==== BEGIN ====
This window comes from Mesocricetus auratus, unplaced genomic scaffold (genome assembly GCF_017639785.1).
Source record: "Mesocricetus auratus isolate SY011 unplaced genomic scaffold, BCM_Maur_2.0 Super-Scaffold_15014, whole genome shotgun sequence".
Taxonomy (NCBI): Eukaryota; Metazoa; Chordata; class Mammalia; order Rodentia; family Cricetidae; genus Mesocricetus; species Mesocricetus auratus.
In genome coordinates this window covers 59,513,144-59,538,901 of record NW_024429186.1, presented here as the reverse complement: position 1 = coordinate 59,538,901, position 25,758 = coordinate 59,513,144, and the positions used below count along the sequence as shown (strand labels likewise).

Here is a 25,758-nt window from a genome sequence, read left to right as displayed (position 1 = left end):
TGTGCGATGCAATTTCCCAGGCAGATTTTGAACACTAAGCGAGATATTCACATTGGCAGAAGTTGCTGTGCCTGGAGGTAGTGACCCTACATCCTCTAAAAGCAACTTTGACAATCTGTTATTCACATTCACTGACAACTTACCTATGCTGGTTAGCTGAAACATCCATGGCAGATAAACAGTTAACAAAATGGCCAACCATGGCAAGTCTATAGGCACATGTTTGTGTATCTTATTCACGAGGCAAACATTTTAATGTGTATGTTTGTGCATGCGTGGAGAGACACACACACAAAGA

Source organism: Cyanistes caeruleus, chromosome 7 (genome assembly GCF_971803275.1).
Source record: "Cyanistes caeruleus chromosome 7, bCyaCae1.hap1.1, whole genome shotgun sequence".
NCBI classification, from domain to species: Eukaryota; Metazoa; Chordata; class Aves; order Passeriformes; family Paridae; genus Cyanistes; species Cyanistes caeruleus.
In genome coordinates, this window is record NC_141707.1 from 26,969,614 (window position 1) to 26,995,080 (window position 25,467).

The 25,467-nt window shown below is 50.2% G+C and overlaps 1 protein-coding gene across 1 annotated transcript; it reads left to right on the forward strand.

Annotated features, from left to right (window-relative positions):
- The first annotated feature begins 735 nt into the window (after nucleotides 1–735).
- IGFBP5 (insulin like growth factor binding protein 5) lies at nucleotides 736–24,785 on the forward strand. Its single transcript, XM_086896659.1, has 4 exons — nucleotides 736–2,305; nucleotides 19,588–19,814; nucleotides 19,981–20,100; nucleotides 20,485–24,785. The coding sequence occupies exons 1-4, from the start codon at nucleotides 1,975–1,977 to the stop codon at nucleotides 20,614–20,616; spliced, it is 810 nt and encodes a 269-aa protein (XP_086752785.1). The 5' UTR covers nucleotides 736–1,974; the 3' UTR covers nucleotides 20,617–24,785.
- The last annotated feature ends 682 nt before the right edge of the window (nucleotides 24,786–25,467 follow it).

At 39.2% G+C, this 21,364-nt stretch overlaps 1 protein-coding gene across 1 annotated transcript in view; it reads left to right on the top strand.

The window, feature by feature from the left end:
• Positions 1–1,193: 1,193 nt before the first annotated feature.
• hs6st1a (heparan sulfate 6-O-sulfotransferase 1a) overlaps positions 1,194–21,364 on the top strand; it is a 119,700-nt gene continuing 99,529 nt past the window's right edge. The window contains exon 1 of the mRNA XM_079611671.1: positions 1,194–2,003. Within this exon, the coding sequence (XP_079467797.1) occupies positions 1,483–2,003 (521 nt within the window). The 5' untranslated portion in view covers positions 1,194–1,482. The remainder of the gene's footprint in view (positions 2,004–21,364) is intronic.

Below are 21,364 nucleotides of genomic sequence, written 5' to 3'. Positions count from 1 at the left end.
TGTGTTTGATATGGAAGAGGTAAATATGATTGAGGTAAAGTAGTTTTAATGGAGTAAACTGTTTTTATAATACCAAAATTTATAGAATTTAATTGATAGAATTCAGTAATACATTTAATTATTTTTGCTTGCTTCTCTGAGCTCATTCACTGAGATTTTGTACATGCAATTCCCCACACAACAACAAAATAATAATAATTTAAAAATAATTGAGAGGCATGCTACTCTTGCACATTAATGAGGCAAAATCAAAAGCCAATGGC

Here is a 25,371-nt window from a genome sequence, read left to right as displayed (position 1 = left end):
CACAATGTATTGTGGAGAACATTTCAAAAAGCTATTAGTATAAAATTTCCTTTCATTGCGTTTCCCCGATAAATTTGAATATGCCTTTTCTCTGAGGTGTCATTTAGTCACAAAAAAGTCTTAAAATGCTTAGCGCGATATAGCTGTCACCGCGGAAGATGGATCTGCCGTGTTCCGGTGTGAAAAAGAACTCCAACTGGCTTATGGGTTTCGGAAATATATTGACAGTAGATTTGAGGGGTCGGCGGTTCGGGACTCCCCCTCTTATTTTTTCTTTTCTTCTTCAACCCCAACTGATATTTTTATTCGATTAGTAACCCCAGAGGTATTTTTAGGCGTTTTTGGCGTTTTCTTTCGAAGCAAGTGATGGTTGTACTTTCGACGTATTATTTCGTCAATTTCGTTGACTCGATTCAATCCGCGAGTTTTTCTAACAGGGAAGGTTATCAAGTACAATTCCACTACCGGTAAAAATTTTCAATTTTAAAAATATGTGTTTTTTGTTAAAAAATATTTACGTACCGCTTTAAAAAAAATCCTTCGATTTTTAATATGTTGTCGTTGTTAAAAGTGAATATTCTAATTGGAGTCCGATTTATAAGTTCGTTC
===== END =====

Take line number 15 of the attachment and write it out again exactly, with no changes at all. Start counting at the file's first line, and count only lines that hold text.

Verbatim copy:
- The last annotated feature ends 682 nt before the right edge of the window (nucleotides 24,786–25,467 follow it).